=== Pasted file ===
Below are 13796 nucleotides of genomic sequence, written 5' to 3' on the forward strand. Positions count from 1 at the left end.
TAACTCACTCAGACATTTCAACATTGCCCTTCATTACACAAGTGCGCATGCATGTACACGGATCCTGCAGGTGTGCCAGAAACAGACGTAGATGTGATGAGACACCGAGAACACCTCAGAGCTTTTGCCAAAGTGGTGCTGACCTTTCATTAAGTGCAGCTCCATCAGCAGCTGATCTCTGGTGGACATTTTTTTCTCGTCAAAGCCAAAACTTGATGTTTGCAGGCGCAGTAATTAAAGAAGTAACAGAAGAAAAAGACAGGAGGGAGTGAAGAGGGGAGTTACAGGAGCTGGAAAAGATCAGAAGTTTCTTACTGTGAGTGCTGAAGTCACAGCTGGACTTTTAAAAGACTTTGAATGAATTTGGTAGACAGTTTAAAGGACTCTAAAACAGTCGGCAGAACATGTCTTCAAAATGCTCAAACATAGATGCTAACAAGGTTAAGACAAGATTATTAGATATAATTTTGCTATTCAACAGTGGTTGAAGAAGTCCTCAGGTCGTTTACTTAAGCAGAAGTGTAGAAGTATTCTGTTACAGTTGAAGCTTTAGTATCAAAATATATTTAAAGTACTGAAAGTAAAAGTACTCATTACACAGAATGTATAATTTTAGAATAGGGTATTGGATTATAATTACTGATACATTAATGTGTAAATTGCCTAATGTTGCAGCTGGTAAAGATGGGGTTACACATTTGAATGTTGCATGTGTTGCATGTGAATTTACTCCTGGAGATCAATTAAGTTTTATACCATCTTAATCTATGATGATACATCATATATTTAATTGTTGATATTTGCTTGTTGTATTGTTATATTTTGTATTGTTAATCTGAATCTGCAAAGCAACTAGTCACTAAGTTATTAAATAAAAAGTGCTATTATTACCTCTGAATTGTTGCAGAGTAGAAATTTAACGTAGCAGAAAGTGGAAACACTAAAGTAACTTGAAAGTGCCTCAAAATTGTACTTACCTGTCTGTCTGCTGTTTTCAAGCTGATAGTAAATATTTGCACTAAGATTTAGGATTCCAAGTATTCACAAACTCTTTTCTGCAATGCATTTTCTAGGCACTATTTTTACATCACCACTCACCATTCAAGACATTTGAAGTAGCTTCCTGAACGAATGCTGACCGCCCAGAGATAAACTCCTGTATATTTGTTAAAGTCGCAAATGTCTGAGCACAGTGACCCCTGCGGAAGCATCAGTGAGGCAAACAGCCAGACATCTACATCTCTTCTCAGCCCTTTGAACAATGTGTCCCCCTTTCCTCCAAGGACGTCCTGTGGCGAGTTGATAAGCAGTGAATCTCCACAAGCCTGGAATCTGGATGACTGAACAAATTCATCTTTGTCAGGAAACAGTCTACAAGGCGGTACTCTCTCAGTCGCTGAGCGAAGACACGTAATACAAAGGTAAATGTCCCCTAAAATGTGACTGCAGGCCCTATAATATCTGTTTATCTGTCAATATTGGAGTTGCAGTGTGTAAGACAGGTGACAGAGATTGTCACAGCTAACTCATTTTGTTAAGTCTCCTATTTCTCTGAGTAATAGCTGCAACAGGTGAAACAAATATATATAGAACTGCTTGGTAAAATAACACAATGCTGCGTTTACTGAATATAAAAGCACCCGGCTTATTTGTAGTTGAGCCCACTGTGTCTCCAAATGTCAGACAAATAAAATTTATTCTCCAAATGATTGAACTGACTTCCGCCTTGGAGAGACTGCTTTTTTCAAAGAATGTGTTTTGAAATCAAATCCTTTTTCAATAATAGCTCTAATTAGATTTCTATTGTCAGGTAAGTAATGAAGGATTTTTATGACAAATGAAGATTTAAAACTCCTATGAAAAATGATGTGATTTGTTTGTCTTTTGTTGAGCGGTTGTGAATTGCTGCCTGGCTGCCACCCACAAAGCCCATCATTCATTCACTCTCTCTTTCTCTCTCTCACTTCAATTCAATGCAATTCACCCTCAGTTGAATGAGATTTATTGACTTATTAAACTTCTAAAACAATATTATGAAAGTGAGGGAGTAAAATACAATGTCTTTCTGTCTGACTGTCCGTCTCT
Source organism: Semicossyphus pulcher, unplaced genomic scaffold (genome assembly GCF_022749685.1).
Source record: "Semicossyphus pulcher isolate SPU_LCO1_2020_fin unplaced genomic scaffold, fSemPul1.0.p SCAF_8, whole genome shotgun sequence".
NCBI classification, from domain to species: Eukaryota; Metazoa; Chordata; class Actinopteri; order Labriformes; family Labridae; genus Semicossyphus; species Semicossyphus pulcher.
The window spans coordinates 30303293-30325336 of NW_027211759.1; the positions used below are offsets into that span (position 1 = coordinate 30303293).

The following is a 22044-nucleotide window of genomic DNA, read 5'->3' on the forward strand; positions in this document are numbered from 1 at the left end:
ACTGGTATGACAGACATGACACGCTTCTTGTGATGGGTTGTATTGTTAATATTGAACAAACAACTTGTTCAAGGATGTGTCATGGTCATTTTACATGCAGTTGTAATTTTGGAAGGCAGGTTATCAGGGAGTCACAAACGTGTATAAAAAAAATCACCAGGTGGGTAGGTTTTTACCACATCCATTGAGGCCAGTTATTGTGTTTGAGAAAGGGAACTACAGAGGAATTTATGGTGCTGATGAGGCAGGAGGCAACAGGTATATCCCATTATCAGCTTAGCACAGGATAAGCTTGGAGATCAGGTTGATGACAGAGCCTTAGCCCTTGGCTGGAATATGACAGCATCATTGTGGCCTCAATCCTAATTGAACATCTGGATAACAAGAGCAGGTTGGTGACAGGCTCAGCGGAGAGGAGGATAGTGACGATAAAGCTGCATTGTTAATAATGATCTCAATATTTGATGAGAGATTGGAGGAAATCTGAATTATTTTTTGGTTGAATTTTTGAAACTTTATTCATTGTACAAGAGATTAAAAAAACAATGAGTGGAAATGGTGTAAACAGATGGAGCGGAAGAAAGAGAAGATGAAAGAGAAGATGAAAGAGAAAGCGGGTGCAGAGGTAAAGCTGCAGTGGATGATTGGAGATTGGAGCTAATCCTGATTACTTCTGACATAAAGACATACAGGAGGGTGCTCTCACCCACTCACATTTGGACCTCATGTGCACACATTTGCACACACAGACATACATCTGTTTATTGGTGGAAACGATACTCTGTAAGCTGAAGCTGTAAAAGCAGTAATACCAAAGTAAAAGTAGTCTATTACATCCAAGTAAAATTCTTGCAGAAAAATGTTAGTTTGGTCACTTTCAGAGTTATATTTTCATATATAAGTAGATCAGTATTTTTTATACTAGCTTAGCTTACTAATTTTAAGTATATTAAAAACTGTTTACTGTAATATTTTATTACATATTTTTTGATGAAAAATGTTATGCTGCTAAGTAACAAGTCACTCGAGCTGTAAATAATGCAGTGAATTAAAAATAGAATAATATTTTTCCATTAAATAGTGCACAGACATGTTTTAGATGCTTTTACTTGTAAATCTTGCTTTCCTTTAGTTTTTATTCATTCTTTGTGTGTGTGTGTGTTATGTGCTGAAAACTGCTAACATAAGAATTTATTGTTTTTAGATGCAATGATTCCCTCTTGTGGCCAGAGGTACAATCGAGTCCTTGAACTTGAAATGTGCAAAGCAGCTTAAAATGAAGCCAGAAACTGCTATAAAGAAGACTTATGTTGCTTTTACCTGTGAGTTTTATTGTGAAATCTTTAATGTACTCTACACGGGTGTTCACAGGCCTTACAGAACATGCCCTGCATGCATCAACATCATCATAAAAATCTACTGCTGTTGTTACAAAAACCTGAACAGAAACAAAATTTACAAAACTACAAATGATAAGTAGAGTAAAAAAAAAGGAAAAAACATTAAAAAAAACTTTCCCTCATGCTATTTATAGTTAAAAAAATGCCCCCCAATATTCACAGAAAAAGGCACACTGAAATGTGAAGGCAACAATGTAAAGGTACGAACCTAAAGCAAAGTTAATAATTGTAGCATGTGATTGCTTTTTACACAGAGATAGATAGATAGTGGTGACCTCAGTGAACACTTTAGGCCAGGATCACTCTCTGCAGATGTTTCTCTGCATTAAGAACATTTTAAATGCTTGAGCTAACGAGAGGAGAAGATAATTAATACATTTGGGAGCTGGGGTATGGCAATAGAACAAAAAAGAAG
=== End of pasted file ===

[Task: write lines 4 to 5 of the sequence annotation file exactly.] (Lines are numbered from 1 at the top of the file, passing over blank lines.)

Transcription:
Source record: "Semicossyphus pulcher isolate SPU_LCO1_2020_fin unplaced genomic scaffold, fSemPul1.0.p SCAF_8, whole genome shotgun sequence".
NCBI classification, from domain to species: Eukaryota; Metazoa; Chordata; class Actinopteri; order Labriformes; family Labridae; genus Semicossyphus; species Semicossyphus pulcher.